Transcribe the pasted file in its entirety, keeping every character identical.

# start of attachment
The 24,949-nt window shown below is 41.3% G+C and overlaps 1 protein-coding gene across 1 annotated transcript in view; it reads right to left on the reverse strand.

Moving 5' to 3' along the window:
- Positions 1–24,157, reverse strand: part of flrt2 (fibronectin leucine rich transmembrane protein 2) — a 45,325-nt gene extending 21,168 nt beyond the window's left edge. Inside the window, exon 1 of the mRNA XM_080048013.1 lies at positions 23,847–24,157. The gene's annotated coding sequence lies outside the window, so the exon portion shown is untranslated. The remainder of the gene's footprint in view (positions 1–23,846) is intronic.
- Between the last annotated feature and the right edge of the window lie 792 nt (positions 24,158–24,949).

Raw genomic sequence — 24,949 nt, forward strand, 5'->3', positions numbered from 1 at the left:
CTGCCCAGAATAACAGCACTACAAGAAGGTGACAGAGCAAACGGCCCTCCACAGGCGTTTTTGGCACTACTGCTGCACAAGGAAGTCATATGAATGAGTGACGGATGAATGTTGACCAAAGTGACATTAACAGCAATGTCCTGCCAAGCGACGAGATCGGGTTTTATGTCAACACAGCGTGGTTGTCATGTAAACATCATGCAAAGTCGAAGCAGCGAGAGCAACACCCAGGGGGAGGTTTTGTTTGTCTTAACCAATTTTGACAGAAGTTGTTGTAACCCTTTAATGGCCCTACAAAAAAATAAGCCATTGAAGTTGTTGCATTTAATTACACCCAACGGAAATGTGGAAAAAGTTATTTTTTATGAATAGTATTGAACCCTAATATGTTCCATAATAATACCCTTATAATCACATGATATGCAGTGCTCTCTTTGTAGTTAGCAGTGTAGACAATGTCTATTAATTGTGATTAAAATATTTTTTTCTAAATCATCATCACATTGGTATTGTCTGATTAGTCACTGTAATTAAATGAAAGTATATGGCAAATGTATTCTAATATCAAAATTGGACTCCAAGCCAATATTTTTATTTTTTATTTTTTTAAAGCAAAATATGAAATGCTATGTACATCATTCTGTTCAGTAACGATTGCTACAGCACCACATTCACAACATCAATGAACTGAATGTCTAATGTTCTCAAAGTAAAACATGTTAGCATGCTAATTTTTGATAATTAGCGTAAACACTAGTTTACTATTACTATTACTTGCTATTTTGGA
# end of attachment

The 24,949-nt window shown below is 41.3% G+C and overlaps 1 protein-coding gene across 1 annotated transcript in view; it reads right to left on the reverse strand.

Moving 5' to 3' along the window:
- Positions 1–24,157, reverse strand: part of flrt2 (fibronectin leucine rich transmembrane protein 2) — a 45,325-nt gene extending 21,168 nt beyond the window's left edge. Inside the window, exon 1 of the mRNA XM_080048013.1 lies at positions 23,847–24,157. The gene's annotated coding sequence lies outside the window, so the exon portion shown is untranslated. The remainder of the gene's footprint in view (positions 1–23,846) is intronic.
- Between the last annotated feature and the right edge of the window lie 792 nt (positions 24,158–24,949).

Raw genomic sequence — 24,949 nt, forward strand, 5'->3', positions numbered from 1 at the left:
CTGCCCAGAATAACAGCACTACAAGAAGGTGACAGAGCAAACGGCCCTCCACAGGCGTTTTTGGCACTACTGCTGCACAAGGAAGTCATATGAATGAGTGACGGATGAATGTTGACCAAAGTGACATTAACAGCAATGTCCTGCCAAGCGACGAGATCGGGTTTTATGTCAACACAGCGTGGTTGTCATGTAAACATCATGCAAAGTCGAAGCAGCGAGAGCAACACCCAGGGGGAGGTTTTGTTTGTCTTAACCAATTTTGACAGAAGTTGTTGTAACCCTTTAATGGCCCTACAAAAAAATAAGCCATTGAAGTTGTTGCATTTAATTACACCCAACGGAAATGTGGAAAAAGTTATTTTTTATGAATAGTATTGAACCCTAATATGTTCCATAATAATACCCTTATAATCACATGATATGCAGTGCTCTCTTTGTAGTTAGCAGTGTAGACAATGTCTATTAATTGTGATTAAAATATTTTTTTCTAAATCATCATCACATTGGTATTGTCTGATTAGTCACTGTAATTAAATGAAAGTATATGGCAAATGTATTCTAATATCAAAATTGGACTCCAAGCCAATATTTTTATTTTTTATTTTTTTAAAGCAAAATATGAAATGCTATGTACATCATTCTGTTCAGTAACGATTGCTACAGCACCACATTCACAACATCAATGAACTGAATGTCTAATGTTCTCAAAGTAAAACATGTTAGCATGCTAATTTTTGATAATTAGCGTAAACACTAGTTTACTATTACTATTACTTGCTATTTTGGA